At current rates of production, according to the U.S. Geological Survey, known reserve bases of gold will last 31 years; mercury, 80 years; tin, 60 years; zinc, 55 years; petroleum, 44 years; copper, 56 years; lead, 41 years; and natural gas, 65 years. The World Bank calculates that between 1970 and 1996 the average real price of all metals and minerals fell by more than 50 percent. Lower prices mean that resources are becoming more abundant, not scarcer.
This good news for humanity was bad news for Paul Ehrlich. In 1980, so confident was Ehrlich of his predictions of imminent depletion that he made a bet with University of Maryland economist Julian Simon that the prices of natural resources would rise over the next ten years. Ehrlich himself chose a basket of five metals–chrome, copper, nickel, tin, and tungsten–with a total price of $1,000. If the real price of the metals were higher than $1,000 in 1990 than in 1980, Simon would pay Ehrlich the difference. If the price fell, Ehrlich would pay Simon.
Ten years later, Ehrlich, without comment, sent Simon a check for $576. The real prices of these metals had fallen by more than 50 percent in just ten years.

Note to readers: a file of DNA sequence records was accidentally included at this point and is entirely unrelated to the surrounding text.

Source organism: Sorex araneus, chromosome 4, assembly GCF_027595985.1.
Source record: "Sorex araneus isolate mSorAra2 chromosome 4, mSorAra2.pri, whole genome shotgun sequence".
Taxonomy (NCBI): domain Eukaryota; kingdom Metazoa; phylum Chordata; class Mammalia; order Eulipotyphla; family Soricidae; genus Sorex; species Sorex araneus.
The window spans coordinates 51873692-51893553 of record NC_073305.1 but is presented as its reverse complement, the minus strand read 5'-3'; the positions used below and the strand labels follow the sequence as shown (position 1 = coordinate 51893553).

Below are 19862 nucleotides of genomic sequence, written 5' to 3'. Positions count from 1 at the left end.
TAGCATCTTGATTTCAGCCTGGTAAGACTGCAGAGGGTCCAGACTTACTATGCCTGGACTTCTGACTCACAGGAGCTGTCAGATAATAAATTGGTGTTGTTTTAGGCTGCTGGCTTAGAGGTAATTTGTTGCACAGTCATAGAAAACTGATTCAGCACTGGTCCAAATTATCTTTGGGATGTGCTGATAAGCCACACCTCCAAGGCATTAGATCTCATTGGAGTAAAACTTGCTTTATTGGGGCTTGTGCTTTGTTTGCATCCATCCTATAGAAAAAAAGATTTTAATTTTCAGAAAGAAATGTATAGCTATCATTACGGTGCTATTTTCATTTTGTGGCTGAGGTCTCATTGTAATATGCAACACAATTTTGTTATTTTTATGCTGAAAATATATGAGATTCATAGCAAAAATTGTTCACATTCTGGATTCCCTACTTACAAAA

But will we run out of tin in 60 years or copper in 56 years? No. “We do not fear that we are running out of the supply of milk because the grocery store holds only a three-days’ supply,” notes Cato Institute economist Stephen Moore. “Similarly, we should not expect to run out of copper simply because copper mining companies calculate that they have only a certain number of years of reserves. When they use up those reserves, they will have a renewed incentive to local new sources of supply.”
The whole depletion debate misses a key insight. People use resources as a means to an end, not as an end in themselves. People don’t want oil, they want to cool and heat their homes; they don’t want copper telephone lines, they want to communicate quickly and easily with friends, family, and businesses; they don’t want paper, they want a convenient and cheap way to store written information. If oil, copper, and paper become scarce, humanity will turn to other sources of energy, other methods of communication, and other ways to store information. Viewed in this light, running out of oil (or copper, or paper) starts to look a lot less frightening.
Ronald Bailey is an independent writer living in Dogwood Valley, Virginia. He is editing Earth Report 2000: The True State of the Planet Revisited, forthcoming from McGraw-Hill in Spring 2000.
Excerpted from “Running Out of Evidence,” an article in the November/December 1998 issue of Philanthropy, published by The Philanthropy Roundtable, 1150 17th Street NW #503, Washington, DC 20036; phone 202/822-8333, fax 202/822-8325, e-mail [email protected]; http://www.philanthropyroundtable.org.